Vatican Doubles Statute of Limitations on Sex Abuse
Thursday, July 15, 2010; 12:00 AM
July 15 (Bloomberg) -- The Vatican doubled the statute of limitations for prosecuting priests for sexual abuse to 20 years as part of a revamp of its rules as allegations of misconduct by clergy spread around the globe.
The new rules were amendments to Vatican regulations dating to 2001 initially prepared when Pope Benedict XVI headed the Congregation for the Doctrine of Faith, the Vatican's doctrinal office, for then Pope John Paul II. The changes were released today in a statement on the Vatican's website.
Benedict has struggled to contain damage to the Church's reputation over its handling of allegations of sexual abuse by priests in the U.S., Ireland, Germany and most recently Belgium. The 83-year-old pontiff last month promised to do "everything possible" to shield children from pedophile clerics. Victim groups accuse church leaders of trying to cover up crimes and doing too little to prevent abuse.
The Vatican in April made public for the first time its guidelines for dealing with clerics accused of molesting minors. Besides reporting crimes to the police, Catholic bishops "must investigate every allegation of sexual abuse of a minor by a cleric," the rules say.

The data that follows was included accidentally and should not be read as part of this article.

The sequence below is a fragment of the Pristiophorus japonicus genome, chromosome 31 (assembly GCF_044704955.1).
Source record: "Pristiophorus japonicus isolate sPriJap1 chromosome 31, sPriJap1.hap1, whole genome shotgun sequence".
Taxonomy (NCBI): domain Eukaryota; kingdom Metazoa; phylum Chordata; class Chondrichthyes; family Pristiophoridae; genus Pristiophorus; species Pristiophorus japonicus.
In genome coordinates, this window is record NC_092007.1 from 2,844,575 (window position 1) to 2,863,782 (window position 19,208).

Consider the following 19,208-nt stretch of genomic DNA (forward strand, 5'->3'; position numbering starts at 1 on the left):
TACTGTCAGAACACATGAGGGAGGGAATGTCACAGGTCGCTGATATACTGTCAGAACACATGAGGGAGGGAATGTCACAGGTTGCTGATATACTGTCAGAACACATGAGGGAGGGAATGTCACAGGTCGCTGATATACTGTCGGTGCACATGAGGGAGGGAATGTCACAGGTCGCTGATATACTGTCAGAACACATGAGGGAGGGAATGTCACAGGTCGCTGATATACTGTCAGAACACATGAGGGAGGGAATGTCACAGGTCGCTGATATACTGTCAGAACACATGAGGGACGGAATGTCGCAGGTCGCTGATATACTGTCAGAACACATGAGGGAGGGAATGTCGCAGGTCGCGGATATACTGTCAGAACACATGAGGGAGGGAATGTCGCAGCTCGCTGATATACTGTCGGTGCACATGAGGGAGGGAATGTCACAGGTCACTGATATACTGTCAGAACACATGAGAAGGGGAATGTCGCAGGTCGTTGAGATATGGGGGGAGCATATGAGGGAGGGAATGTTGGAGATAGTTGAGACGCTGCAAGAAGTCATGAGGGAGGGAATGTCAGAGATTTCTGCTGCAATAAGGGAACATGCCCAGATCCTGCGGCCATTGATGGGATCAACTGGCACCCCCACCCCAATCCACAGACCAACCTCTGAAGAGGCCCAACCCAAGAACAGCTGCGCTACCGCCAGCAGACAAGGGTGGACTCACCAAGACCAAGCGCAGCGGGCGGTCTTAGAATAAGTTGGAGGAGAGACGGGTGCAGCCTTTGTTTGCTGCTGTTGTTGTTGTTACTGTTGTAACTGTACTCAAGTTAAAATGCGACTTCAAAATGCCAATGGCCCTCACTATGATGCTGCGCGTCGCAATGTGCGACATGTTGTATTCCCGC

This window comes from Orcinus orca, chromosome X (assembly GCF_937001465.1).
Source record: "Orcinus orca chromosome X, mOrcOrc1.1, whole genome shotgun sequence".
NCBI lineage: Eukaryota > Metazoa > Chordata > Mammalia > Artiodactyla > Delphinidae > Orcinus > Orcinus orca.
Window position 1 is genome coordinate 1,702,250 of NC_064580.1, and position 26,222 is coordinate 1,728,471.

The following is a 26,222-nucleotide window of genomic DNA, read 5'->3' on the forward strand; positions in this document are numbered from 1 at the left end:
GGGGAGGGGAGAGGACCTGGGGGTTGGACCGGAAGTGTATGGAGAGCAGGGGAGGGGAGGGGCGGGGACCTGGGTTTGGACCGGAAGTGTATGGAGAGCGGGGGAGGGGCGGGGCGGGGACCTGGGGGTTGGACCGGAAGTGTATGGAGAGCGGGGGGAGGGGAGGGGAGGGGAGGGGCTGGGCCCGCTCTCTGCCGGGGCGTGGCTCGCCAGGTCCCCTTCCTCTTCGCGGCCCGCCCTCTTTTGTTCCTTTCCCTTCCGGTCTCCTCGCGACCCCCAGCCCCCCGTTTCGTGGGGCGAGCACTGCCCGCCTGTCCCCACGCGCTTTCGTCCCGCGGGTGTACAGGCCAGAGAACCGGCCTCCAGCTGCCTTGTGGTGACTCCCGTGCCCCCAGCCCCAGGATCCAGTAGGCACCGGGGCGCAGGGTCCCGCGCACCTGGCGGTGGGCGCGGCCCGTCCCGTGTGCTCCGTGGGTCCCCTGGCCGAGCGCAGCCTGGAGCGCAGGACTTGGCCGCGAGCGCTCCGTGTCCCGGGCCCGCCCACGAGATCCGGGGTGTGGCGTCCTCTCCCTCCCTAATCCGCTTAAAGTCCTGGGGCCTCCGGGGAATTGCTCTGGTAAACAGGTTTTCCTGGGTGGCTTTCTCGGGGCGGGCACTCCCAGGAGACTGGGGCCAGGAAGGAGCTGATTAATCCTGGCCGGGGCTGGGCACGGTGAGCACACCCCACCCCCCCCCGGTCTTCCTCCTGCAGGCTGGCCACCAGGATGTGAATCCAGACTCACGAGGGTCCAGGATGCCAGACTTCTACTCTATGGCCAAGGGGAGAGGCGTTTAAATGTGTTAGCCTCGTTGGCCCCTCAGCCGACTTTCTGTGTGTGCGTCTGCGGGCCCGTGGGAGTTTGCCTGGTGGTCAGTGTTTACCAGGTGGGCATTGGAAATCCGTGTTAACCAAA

"If the allegation has a semblance of truth the case is referred to the CDF" and bishops are "encouraged" to restrict the activities of accused priests to protect alleged victims during any investigation, the April guidelines said. The Vatican reiterated today that Catholic bishops must report abuse to the police and investigate every allegation of sexual abuse of a minor by a cleric, the rules say.
Today's changes to those guidelines also include a new rule to consider a minor any "developmentally disabled" individual even if over the age of 18.
Monsignor Charles Scicluna, promoter of justice of the Congregation for the Doctrine of Faith, said in March he would remove the 10-year statute of limitations for priests accused of rape and molestation. As the Vatican's chief prosecutor, he is in charge of punishing clergy accused of delicta graviora, Latin to mean the most serious crimes, which include sexual abuse.
His office has dealt with about 300 cases of alleged pedophilia in the past nine years. Between 2001 and 2009, there were 3,000 accusations of sexual wrongdoing, of which 60 percent are reported to be same-sex attraction while 30 percent are heterosexual, the Vatican has said. The remaining 10 percent are serious claims of abuse of minors. The U.S. accounts for 80 percent of the priests currently facing trial.